Jul 29th 2014 new
(quote) Joan-529855 said: I was told by my diocesan Canon Lawyer just two weeks ago that if the paperwork is complete AND several witnesses have responded affirmatively, there is a very high (almost 100%) chance that the marriage will be considered null by the first court. MOST of the time the second court agrees with the first court.
He also stated that most annulments that are not granted are due to lack of complete answers on the questionaire and/or lack of complete, affirmative, witness statements. He said he has a stack of angry letters from people whose annulments were not granted, due to the two aforementioned reasons.
Pope Benedict declared that there are far too many marriage annulments granted, especially in the U.S., so "yes" it is true, and she has not been misinformed.
Joan, I disagree.
Jul 29th 2014 new
(quote) Trish-1034533 said:

I hate to say it, but I have friends who were denied their annulments. And the paperwork was complete and fine. So some are denied. It is NOT an automatic.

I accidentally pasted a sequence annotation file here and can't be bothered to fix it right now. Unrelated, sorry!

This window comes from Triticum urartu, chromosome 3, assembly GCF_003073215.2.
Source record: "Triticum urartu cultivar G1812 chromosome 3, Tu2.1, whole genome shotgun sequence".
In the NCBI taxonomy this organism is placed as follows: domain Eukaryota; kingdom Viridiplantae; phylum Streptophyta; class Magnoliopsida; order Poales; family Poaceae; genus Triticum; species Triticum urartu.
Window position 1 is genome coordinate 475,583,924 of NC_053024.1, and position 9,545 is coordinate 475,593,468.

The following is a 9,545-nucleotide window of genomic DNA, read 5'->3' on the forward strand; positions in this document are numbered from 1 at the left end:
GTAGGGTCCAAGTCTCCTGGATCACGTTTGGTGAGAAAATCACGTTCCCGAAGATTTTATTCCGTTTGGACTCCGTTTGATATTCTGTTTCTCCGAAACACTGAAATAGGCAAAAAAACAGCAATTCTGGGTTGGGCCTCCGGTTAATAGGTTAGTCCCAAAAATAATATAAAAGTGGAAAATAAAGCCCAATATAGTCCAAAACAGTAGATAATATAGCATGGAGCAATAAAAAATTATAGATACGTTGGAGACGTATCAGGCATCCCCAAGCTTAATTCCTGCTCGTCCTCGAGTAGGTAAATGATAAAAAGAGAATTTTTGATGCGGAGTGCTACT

Yes I know of such cases as well.
Jul 29th 2014 new
(quote) Trish-1034533 said:

I hate to say it, but I have friends who were denied their annulments. And the paperwork was complete and fine. So some are denied. It is NOT an automatic.


The paperwork might have been complete, however it was obviously not "fine" or the annulment would have been granted, according to my current tribunal lawyer. There are ways to get an annulment and there are ways not to get an annulment. You need to know what to write and what not to write' what to say and what not to say. It is all a game. If you don't know how to play the game, or refuse to play, you will be disappointed.